I will try to collect all the pieces from all comments and the question.
Note: Most information about this can be found in the camera's manual, which I tried to link accordingly. This is a rough explanation; some things are described in great detail in the manual, other things can be found on photo.stackexchange.
Am I not able to pick the shutter speed freely in P mode?
No, you are not. p. 56 in the manual offers the following information about P mode:
To obtain a good exposure of the subject, the camera sets the exposure (shutter speed and aperture) automatically.
In P mode, you can either change the exposure compensation (see below), the ISO, and/or the relation between shutter speed and aperture. So if you want to have a fixed ISO of 800, but switch from f/4 and 1/250" to something with a greater depth of field and/or more motion blur, give the main dial a push. 6 clicks and it should become ISO 800, f/8 and 1/60", which offers the same exposure value.
How do I change the shutter speed?
To set the shutter speed, use either Shutter-priority (Tv) mode (only setting the shutter speed) or Manual (M) mode (setting both aperture and shutter speed). Bulb (B) mode would also work, but you would have to hold the button as long as you want the exposure to be - not useful for anything below 1", and usually not really useful without a timer-controller remote shutter control.
Is metering and EV Scale related?
Yes, it is. The EV indicator (p. 18 for the LCD representation, p. 19 for the viewfinder one - and p. 78 for general information.)
The EV indicator shows either your dialed-in exposure compensation (in all modes except M and B) or the result of the camera's metering (in M mode).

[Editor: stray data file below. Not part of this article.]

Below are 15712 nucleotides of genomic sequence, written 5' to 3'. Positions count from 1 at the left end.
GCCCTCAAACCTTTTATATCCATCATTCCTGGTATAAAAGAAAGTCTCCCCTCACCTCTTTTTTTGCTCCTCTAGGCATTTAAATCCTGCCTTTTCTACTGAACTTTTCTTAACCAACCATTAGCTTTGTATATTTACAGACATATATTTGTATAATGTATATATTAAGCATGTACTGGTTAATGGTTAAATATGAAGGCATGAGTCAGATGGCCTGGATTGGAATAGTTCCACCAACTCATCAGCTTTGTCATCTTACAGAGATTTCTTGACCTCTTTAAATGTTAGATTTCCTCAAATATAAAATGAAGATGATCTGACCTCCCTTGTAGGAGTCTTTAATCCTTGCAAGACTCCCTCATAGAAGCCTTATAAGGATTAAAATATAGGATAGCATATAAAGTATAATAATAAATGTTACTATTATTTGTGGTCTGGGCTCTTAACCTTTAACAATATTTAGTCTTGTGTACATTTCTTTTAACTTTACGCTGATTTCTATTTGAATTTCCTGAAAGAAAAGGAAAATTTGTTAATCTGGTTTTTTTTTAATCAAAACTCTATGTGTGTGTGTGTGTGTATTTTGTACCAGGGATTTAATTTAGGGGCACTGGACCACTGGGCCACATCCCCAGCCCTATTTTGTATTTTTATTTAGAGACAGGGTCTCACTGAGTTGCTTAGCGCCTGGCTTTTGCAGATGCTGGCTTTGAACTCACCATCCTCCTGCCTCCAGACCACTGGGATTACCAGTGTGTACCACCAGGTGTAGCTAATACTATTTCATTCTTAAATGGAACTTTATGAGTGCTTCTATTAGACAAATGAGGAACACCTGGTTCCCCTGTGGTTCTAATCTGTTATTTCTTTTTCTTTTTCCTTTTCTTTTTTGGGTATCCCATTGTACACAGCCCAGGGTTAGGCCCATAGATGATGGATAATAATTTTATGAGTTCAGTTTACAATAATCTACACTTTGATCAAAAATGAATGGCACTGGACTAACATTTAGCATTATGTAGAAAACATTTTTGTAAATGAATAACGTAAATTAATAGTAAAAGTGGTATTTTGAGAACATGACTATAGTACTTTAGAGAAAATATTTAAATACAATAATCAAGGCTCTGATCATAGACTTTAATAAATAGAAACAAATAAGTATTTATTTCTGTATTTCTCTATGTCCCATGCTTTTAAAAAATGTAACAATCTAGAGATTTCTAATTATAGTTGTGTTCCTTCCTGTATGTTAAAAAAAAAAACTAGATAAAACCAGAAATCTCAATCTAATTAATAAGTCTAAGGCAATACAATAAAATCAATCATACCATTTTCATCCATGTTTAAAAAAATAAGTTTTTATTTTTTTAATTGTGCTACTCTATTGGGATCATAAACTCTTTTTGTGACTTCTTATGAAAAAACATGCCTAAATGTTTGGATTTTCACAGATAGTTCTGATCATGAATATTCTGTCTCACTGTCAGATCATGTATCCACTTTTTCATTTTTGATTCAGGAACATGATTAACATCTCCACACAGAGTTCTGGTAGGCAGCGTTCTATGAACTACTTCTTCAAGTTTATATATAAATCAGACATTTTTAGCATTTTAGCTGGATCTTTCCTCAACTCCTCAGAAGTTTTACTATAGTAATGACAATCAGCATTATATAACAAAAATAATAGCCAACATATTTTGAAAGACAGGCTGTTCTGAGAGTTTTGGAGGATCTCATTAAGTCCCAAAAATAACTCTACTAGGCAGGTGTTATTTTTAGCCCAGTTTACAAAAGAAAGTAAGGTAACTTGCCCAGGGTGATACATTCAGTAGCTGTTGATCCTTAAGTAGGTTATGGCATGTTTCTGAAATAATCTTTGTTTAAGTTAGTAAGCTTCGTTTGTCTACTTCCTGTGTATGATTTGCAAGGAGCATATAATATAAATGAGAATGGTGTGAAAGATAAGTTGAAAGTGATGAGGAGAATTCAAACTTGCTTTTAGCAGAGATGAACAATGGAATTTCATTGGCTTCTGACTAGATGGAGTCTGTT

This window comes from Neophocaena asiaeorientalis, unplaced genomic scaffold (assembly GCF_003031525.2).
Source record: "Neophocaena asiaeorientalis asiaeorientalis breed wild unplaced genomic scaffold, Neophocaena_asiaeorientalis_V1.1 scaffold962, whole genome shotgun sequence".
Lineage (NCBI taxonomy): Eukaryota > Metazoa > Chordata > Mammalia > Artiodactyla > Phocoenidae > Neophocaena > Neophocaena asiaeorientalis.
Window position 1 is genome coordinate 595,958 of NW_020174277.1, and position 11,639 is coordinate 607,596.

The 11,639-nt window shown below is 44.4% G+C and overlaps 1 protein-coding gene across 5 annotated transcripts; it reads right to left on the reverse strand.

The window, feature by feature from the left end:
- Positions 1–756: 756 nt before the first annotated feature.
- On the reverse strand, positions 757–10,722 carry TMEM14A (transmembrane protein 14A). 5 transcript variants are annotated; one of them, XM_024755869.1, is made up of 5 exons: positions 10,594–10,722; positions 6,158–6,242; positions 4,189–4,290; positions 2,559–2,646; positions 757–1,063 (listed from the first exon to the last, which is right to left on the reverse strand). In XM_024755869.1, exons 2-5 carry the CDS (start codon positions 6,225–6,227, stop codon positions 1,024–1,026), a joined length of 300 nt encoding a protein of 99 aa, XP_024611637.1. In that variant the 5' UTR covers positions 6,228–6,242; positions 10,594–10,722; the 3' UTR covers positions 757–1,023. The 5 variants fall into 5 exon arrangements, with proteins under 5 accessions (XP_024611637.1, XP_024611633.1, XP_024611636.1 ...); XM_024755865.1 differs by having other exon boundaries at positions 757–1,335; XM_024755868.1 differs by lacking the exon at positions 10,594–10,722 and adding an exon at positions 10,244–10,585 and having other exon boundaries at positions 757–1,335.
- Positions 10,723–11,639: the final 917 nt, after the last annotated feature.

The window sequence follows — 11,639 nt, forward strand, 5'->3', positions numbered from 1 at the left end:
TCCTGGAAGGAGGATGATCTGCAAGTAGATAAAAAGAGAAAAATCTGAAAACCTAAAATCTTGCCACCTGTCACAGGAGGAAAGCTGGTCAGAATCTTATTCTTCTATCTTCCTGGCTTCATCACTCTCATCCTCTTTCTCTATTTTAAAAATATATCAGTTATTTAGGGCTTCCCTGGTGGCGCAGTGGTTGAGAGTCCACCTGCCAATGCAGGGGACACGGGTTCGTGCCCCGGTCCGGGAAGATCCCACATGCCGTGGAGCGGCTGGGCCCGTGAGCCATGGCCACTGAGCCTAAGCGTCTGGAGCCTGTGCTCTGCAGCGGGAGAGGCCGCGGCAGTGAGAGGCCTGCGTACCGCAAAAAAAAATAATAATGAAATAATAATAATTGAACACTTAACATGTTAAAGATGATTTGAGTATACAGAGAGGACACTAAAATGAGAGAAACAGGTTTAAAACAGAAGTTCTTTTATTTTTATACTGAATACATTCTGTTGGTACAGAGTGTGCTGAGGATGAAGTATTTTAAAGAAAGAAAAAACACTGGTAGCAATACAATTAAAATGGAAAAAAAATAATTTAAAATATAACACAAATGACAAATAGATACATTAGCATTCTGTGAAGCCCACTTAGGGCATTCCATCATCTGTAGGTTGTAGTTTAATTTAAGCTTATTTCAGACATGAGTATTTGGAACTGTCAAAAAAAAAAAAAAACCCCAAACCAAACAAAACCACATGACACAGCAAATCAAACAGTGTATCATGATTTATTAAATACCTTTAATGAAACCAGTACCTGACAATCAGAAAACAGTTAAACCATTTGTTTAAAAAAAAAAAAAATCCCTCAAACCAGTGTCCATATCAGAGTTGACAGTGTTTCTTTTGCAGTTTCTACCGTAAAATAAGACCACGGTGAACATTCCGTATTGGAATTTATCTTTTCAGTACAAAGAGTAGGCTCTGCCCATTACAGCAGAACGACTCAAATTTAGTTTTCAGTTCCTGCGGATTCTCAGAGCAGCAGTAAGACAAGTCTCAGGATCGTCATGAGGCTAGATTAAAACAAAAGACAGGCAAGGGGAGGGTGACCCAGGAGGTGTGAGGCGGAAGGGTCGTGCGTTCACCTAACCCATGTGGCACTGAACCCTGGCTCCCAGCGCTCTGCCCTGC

Think of the EV indicator as temperature readout display / adjustment knob, while the metering is the thermostat itself. You can see how hot (light) it is via the display or you can adjust the temperature (exposure compensation) via the display, while the thermostat (metering) is then working with your values and trying to get the radiators (aperture, shutter, sensor) to achieve the desired values.
Therefore, when you set exposure compensation to 0, the camera will try a "neutral" approach: a grey card should come out perfectly grey. If your shots are overexposed (because most of the subject is black), you can dial in a negative exposure compensation (left side of the scale), while for underexposure (because much of your subject is white) needs a positive compensation (right side of the scale).
In M mode, you have to do your own exposure - and the EV indicator helps you at that: it shows you how the camera believes your shot will be exposed. This is not as good information as a histogram (or, even better: a waveform), but it offers a bit of orientation.
Should shutter speed increase like this because of the change to spot metering?
Metering (p. 77), on the other hand, defines how the camera evaluates the frame. Spot metering, for example, will just evaluate the middle of the frame and nothing else. So if the middle of your frame is pitch black, but the surrounding area is white, then your exposure will be quite bright. As a rule of thumb, spot metering is best left alone unless you really know what you do.